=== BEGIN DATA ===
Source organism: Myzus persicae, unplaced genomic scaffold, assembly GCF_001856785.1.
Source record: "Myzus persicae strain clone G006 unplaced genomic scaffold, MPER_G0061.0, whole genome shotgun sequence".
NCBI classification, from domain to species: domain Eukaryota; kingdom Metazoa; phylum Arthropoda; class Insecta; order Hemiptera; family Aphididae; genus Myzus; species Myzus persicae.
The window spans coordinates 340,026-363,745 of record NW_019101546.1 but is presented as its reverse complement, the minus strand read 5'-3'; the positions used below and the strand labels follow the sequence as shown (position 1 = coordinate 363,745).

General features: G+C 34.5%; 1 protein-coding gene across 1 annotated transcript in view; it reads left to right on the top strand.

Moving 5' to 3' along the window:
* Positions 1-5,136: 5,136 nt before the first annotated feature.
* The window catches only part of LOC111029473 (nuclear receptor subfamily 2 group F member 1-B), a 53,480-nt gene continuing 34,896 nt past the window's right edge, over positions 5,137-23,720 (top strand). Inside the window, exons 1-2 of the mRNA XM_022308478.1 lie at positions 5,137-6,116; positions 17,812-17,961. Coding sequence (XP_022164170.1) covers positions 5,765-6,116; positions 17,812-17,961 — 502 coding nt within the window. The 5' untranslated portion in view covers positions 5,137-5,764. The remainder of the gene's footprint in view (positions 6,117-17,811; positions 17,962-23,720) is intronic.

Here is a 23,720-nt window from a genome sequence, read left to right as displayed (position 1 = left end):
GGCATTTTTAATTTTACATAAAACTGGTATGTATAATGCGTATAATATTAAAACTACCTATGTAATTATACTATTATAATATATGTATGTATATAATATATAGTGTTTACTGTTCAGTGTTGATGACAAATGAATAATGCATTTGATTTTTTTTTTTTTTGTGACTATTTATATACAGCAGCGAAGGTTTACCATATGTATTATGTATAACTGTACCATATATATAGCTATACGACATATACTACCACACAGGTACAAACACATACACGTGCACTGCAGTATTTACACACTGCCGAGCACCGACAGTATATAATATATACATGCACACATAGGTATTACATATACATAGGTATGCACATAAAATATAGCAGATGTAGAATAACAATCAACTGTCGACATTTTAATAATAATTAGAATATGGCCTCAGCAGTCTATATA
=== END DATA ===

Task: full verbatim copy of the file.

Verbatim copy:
Source organism: Myzus persicae, unplaced genomic scaffold, assembly GCF_001856785.1.
Source record: "Myzus persicae strain clone G006 unplaced genomic scaffold, MPER_G0061.0, whole genome shotgun sequence".
NCBI classification, from domain to species: domain Eukaryota; kingdom Metazoa; phylum Arthropoda; class Insecta; order Hemiptera; family Aphididae; genus Myzus; species Myzus persicae.
The window spans coordinates 340,026-363,745 of record NW_019101546.1 but is presented as its reverse complement, the minus strand read 5'-3'; the positions used below and the strand labels follow the sequence as shown (position 1 = coordinate 363,745).

General features: G+C 34.5%; 1 protein-coding gene across 1 annotated transcript in view; it reads left to right on the top strand.

Moving 5' to 3' along the window:
* Positions 1-5,136: 5,136 nt before the first annotated feature.
* The window catches only part of LOC111029473 (nuclear receptor subfamily 2 group F member 1-B), a 53,480-nt gene continuing 34,896 nt past the window's right edge, over positions 5,137-23,720 (top strand). Inside the window, exons 1-2 of the mRNA XM_022308478.1 lie at positions 5,137-6,116; positions 17,812-17,961. Coding sequence (XP_022164170.1) covers positions 5,765-6,116; positions 17,812-17,961 — 502 coding nt within the window. The 5' untranslated portion in view covers positions 5,137-5,764. The remainder of the gene's footprint in view (positions 6,117-17,811; positions 17,962-23,720) is intronic.

Here is a 23,720-nt window from a genome sequence, read left to right as displayed (position 1 = left end):
GGCATTTTTAATTTTACATAAAACTGGTATGTATAATGCGTATAATATTAAAACTACCTATGTAATTATACTATTATAATATATGTATGTATATAATATATAGTGTTTACTGTTCAGTGTTGATGACAAATGAATAATGCATTTGATTTTTTTTTTTTTTGTGACTATTTATATACAGCAGCGAAGGTTTACCATATGTATTATGTATAACTGTACCATATATATAGCTATACGACATATACTACCACACAGGTACAAACACATACACGTGCACTGCAGTATTTACACACTGCCGAGCACCGACAGTATATAATATATACATGCACACATAGGTATTACATATACATAGGTATGCACATAAAATATAGCAGATGTAGAATAACAATCAACTGTCGACATTTTAATAATAATTAGAATATGGCCTCAGCAGTCTATATA